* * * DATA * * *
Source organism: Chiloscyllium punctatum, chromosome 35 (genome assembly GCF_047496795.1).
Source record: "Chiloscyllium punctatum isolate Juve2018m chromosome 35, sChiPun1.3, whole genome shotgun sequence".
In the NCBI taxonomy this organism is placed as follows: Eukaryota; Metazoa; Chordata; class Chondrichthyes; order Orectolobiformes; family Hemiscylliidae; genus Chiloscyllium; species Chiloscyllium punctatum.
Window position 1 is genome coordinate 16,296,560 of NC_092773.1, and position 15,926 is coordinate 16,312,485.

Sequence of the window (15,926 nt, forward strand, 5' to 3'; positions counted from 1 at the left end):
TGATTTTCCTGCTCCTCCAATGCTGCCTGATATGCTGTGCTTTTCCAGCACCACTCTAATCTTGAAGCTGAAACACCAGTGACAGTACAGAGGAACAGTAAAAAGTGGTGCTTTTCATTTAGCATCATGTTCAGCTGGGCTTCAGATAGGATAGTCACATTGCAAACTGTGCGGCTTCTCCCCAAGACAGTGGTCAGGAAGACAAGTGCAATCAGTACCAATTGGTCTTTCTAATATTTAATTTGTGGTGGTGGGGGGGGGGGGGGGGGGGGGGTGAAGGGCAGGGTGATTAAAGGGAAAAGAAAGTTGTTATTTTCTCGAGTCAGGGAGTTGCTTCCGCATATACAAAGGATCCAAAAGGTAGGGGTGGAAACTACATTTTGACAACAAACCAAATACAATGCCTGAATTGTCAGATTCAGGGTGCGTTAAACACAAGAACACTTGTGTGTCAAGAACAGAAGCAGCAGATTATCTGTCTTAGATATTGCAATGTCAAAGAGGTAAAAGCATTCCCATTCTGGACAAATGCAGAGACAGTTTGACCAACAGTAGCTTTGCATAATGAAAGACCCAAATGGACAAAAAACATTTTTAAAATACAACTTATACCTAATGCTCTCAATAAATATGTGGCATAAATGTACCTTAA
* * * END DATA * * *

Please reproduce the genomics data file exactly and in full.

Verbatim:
Source organism: Chiloscyllium punctatum, chromosome 35 (genome assembly GCF_047496795.1).
Source record: "Chiloscyllium punctatum isolate Juve2018m chromosome 35, sChiPun1.3, whole genome shotgun sequence".
In the NCBI taxonomy this organism is placed as follows: Eukaryota; Metazoa; Chordata; class Chondrichthyes; order Orectolobiformes; family Hemiscylliidae; genus Chiloscyllium; species Chiloscyllium punctatum.
Window position 1 is genome coordinate 16,296,560 of NC_092773.1, and position 15,926 is coordinate 16,312,485.

Sequence of the window (15,926 nt, forward strand, 5' to 3'; positions counted from 1 at the left end):
TGATTTTCCTGCTCCTCCAATGCTGCCTGATATGCTGTGCTTTTCCAGCACCACTCTAATCTTGAAGCTGAAACACCAGTGACAGTACAGAGGAACAGTAAAAAGTGGTGCTTTTCATTTAGCATCATGTTCAGCTGGGCTTCAGATAGGATAGTCACATTGCAAACTGTGCGGCTTCTCCCCAAGACAGTGGTCAGGAAGACAAGTGCAATCAGTACCAATTGGTCTTTCTAATATTTAATTTGTGGTGGTGGGGGGGGGGGGGGGGGGGGGGTGAAGGGCAGGGTGATTAAAGGGAAAAGAAAGTTGTTATTTTCTCGAGTCAGGGAGTTGCTTCCGCATATACAAAGGATCCAAAAGGTAGGGGTGGAAACTACATTTTGACAACAAACCAAATACAATGCCTGAATTGTCAGATTCAGGGTGCGTTAAACACAAGAACACTTGTGTGTCAAGAACAGAAGCAGCAGATTATCTGTCTTAGATATTGCAATGTCAAAGAGGTAAAAGCATTCCCATTCTGGACAAATGCAGAGACAGTTTGACCAACAGTAGCTTTGCATAATGAAAGACCCAAATGGACAAAAAACATTTTTAAAATACAACTTATACCTAATGCTCTCAATAAATATGTGGCATAAATGTACCTTAA